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Digital tech restore relics in museum in E China's Hangzhou

People's Daily Online| Updated: May 11, 2023 L M S

Thanks to the ingenious use of digital technologies, a museum featuring the remains of Deshou Palace, a royal palace dating back to China's Southern Song Dynasty (1127-1279) in Hangzhou, capital of east China's Zhejiang Province, has brought more people closer to the royal life and palaces in the Southern Song Dynasty, while inheriting and protecting historical and cultural relics.


The first photo shows a digital exhibition of a museum featuring the remains of Deshou Palace, a royal palace dating back to China's Southern Song Dynasty (1127-1279) in Hangzhou, capital of east China's Zhejiang Province. (Photo/Li Yuanchu)

The second photo shows the exterior of a museum featuring the remains of Deshou Palace, a royal palace dating back to China's Southern Song Dynasty (1127-1279) in Hangzhou, capital of east China's Zhejiang Province. (Photo/Yu Guangming)

The reconstructed Chonghua Hall, the main building of the Deshou Palace, and the digital facilities at the remains of the hall introduce visitors to the rise and fall of the Deshou Palace and the exquisite craftsmanship and design of buildings in the Song Dynasty (960-1279).

Chonghua Hall has been reconstructed according to historical materials, said Zhou Ji, an executive of the museum. The remnants of the hall, considered to be the essence of the museum, have been carefully preserved and are kept in good condition below the ground level of the reconstructed hall.

Visitors can now see under the glass paths of the museum the relics of the Deshou Palace, including the characteristic bricks, bases of columns, and cornerstones in the Southern Song Dynasty.

"The remains have been through a lot for more than nearly 1,000 years. It may be hard to imagine how magnificent this palace used to be just by viewing these relics," Zhou told People's Daily.

As she spoke, three giant curtains descended slowly at the north, east and west ends of the remains of Chonghua Hall, forming an enclosed space with the area where the relics are located. Shortly after, a narration was accompanied by music.

While light fell on the relics, the three-dimensional projection of the foundations of the Chonghua Hall started to grow taller, and the construction process of the hall was simulated on the original site of the building.

Visitors hailed the vivid digital demonstration.

"It's an effective and vivid demonstration. The virtual process of building the Chonghua Hall on these unimpressive stone piers has helped laypeople like us understand relics," a visitor surnamed Wang said to her friends after watching the demonstration.

"Displaying and explaining the remains and providing an immersive experience for visitors at the site is the highlight of the digital exhibition at the remains of Deshou Palace," said a leader of the team responsible for the digital restoration and exhibition of the remains of the palace.

Besides showing the remains of the foundations of the Deshou Palace, the western area of the museum uses digital technologies to help visitors learn about the beauty of gardens and the elegant lifestyle in the Southern Song Dynasty.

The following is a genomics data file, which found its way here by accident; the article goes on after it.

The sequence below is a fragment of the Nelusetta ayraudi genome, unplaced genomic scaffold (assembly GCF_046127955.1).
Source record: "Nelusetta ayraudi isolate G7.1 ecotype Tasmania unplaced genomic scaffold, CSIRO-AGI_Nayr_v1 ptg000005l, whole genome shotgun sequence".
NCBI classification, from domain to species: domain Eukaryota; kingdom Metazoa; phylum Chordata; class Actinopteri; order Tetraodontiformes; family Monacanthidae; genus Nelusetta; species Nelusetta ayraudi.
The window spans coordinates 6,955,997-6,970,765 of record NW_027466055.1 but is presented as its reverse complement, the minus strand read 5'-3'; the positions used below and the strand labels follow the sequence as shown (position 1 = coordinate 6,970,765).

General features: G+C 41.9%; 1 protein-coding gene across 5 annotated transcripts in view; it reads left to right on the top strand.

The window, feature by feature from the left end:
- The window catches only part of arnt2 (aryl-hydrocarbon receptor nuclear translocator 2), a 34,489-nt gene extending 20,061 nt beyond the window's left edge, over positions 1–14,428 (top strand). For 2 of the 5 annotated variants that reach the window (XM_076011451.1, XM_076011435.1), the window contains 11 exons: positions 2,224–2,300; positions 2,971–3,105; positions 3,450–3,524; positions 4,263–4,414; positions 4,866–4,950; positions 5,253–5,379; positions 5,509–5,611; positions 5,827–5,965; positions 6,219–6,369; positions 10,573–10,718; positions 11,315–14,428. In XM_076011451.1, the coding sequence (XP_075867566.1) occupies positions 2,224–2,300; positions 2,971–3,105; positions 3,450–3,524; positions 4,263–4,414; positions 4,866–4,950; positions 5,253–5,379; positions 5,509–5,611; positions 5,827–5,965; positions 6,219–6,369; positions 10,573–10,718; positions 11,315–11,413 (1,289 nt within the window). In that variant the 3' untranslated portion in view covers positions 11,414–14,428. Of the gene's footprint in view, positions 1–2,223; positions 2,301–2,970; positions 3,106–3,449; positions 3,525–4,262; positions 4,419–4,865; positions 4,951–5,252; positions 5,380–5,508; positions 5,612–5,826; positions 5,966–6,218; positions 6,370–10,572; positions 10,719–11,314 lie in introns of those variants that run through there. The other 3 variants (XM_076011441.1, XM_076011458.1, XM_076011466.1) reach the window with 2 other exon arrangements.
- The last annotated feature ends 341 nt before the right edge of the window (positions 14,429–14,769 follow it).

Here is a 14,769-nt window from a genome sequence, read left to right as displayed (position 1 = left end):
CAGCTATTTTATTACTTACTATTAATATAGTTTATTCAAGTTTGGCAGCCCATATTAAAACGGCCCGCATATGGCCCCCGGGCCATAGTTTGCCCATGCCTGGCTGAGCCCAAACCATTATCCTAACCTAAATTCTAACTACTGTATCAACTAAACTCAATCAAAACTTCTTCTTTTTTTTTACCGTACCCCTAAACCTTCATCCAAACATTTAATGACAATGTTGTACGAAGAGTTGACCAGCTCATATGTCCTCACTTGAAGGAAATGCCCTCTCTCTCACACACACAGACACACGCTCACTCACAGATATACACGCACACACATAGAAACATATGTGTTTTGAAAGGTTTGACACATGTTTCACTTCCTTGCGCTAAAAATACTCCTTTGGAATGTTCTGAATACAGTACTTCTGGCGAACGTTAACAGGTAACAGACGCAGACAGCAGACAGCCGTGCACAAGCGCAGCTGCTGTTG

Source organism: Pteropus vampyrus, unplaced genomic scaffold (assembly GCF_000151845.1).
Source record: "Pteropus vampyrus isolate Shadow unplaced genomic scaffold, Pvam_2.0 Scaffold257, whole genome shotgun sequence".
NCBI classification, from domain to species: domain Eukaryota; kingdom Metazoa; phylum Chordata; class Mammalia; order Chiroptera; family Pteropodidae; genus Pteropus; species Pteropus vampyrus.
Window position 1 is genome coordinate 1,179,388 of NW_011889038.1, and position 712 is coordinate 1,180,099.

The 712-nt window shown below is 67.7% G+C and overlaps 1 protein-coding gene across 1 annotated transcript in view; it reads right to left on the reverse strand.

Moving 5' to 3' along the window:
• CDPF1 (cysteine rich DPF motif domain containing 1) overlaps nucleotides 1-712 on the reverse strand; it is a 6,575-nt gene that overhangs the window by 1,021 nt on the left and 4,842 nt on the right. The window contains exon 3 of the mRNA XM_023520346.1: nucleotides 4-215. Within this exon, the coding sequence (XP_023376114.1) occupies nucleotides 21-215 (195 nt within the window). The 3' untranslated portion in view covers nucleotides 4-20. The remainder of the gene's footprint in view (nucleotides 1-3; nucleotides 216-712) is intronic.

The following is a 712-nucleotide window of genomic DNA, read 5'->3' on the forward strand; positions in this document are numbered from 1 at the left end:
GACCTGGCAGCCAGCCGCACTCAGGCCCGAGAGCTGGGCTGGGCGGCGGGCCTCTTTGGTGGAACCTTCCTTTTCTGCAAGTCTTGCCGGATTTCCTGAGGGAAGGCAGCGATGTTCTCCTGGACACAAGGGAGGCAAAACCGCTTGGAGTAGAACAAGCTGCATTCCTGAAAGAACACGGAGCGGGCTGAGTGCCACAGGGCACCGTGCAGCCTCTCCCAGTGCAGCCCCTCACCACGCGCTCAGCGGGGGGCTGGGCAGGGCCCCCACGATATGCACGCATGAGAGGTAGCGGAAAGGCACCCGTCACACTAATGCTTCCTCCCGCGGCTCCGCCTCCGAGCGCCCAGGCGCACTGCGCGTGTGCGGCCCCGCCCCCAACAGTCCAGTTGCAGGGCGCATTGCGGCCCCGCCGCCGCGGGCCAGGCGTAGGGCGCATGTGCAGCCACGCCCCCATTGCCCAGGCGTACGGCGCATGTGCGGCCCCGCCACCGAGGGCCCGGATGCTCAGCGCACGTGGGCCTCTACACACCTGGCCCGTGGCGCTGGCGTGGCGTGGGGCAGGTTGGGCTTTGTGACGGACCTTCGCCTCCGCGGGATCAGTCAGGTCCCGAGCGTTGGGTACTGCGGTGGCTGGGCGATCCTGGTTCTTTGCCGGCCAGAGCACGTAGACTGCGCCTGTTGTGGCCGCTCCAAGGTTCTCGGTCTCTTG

Digital facilities have been installed at eight spots in an area of over 3,600 square meters, with the remains of the rear court room of a hall, ditch, pavilion, and office building, among other buildings.

Transparent display screens using augmented reality (AR) technology beside the remains of the ancient buildings can simulate and display the original appearance of the buildings, and reproduce the scenes of ancient people, making it easier for visitors to understand the relics.

Images of water waves, lotus leaves, and fish are also projected on the remains of a ditch in the Deshou Palace, vividly showing the graceful atmosphere of gardens in the Southern Song Dynasty.

A 30-meter-long dynamic scroll reproduces scenes of Emperor Gaozong touring the gardens after he abdicated and moved to Deshou Palace. By displaying the scenes of Emperor Gaozong in the order of the 24 solar terms of the Chinese lunar calendar, the scroll, which is based on historical records, effectively enhances the visitors' understanding of royal life in ancient China.

"By integrating digital technologies into the remains of Deshou Palace, the museum allows visitors to 'travel through' time and space," said Diao Changyu, deputy director of the Laboratory of Art and Archaeology Image, Zhejiang University.

"Digital growth" highlights the value of the remains of Deshou Palace, said Diao, who has been deeply involved in the digital information collection of cultural heritage.

The museum couldn't have had a successful, authentic and comprehensive digital exhibition of historical remains without interdisciplinary cooperation among members of a restoration research team, according to Zhou. Researchers in fields including archaeology, architecture, history, and museology have been brought together to form a research team to support the digital exhibition of the museum, she explained.

Since it opened in November 2022, the museum has received more than 200,000 individual visits and over 800 group visits.

"We are very popular now. We allow 1,500 pre-booked visits a day. And the tickets are often sold out within a minute," said Zhou.

"We will enhance promoting our museum online. For example, we may create online digital exhibition halls to build connections between people and the remains of Deshou Palace to promote the historical and cultural heritage of the Song Dynasty," she added.

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